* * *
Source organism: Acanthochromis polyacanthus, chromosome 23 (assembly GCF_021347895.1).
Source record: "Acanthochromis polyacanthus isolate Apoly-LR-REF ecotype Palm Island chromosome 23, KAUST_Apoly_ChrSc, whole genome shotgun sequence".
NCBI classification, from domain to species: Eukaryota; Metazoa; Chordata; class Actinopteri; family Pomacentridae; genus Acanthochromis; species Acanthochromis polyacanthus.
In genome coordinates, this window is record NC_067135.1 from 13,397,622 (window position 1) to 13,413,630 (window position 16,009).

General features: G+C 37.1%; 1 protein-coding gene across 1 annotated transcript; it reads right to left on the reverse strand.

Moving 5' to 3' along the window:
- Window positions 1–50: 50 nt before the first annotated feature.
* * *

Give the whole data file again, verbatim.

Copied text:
Source organism: Acanthochromis polyacanthus, chromosome 23 (assembly GCF_021347895.1).
Source record: "Acanthochromis polyacanthus isolate Apoly-LR-REF ecotype Palm Island chromosome 23, KAUST_Apoly_ChrSc, whole genome shotgun sequence".
NCBI classification, from domain to species: Eukaryota; Metazoa; Chordata; class Actinopteri; family Pomacentridae; genus Acanthochromis; species Acanthochromis polyacanthus.
In genome coordinates, this window is record NC_067135.1 from 13,397,622 (window position 1) to 13,413,630 (window position 16,009).

General features: G+C 37.1%; 1 protein-coding gene across 1 annotated transcript; it reads right to left on the reverse strand.

Moving 5' to 3' along the window:
- Window positions 1–50: 50 nt before the first annotated feature.